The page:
The study made grand claims and suggested that flavones could rival steroids in their ability to boost testosterone.

Of course this led to manufacturers of bodybuilding supplements jumping on the bandwagon. All based on one synthetic test tube-based test.

Human studies

It wasn’t until the year 2000 that the first human trial was released [4]. In the study, published in the International Journal of Sports Nutrition and Exercise Metabolism, a group of young men were asked to complete an 8-week weight training program. They were given either a placebo or a stack containing 300 mg of chrysin and other herbs.

Strength increased over the duration of the study in both groups (as you’d expect), but with no significant difference between groups. There was no change in either group though for either free or total testosterone. 

In 2003 another similar human trial was conducted [5]. In this study, male volunteers were asked to consume honey and propolis containing 55mg of chrysin for 21 days. The research team wanted to see if it would affect their urinary testosterone levels.

The data didn’t show any changes at all, even after the full 21 days had finished, therefore was deemed ineffective.

Why are the results from human studies so poor?

There’s a big difference between what you find in a petri dish and what happens in the human body.

The biggest difference is down to bioavailability – basically how much of the nutrient is absorbed into human tissues.

When isolated the bioavailability of chrysin is actually quite poor. It measures at less than 1% with the remaining 99% being metabolized before it has chance to do its job [6].


A Word of Warning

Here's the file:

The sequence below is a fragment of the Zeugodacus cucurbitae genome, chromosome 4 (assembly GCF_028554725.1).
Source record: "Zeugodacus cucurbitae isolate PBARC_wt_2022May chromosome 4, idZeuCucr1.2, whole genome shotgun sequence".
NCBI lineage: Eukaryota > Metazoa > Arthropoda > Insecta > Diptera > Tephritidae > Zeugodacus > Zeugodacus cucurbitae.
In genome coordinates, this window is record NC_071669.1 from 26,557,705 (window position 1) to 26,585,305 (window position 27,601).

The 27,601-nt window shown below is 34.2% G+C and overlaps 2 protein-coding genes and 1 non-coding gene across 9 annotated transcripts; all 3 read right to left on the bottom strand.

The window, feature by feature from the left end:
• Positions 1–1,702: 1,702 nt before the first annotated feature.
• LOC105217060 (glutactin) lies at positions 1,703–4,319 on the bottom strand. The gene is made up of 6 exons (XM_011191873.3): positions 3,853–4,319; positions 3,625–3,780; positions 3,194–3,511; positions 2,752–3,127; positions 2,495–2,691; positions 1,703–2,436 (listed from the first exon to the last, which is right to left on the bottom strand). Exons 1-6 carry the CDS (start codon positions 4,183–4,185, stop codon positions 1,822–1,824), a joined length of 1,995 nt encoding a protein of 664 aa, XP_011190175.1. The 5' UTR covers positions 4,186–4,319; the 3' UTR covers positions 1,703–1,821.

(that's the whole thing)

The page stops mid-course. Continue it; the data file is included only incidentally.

Not only is chrysin not very effective, it may also cause unwanted side effects such as reduced wound healing. This is an obvious concern for those who have blood clotting disorders or are awaiting an operation.

It can also inhibit thyroid function by inhibiting an enzyme called deiodinase which regulates metabolism. This can lead to weight gain and other metabolic complications.

Summary – Is Chrysin an Effective T Booster

In short no it isn’t. Not only is it an understudied flavonoid, the studies that are available show that it doesn’t increase testosterone in human participants.

Chrysin is an example of supplement manufacturers jumping on the bandwagon after hearing about petri dish research, without awaiting proper clinical trials.

With so many well-researched supplements on the market we suggest that you avoid chrysin altogether and focus your attention on higher-quality products instead.


  1. Yao, LH et al. Flavonoids in Food and Their Health Benefits. Plant Foods for Human Nutrition. 2004; 59: 113–122
  2. Cassidy, A et al. Review: Isoflavones, lignans and stilbenes—origins, metabolism and potential importance to human health. J Sci Food Agric. 2000; 80: 1044–1062
  3. Kellis, JT et al. Inhibition of human estrogen synthetase (aromatase) by flavones. Science. 1984; 225(4666): 1032-1034
  4. Brown, GA et al. Effects of anabolic precursors on serum testosterone concentrations and adaptations to resistance training in young men. Int J Sport Nutr Exerc Metab. 2000; 10(3): 340-59
  5. Gambelunghe, C et al. Effects of chrysin on urinary testosterone levels in human males. J Med Food. 2003; 6(4): 387-90
  6. Saarinen N, et al. No evidence for the in vivo activity of aromatase-inhibiting flavonoids . Br J Clin Pharmacol. 2001; 51(2): 143-6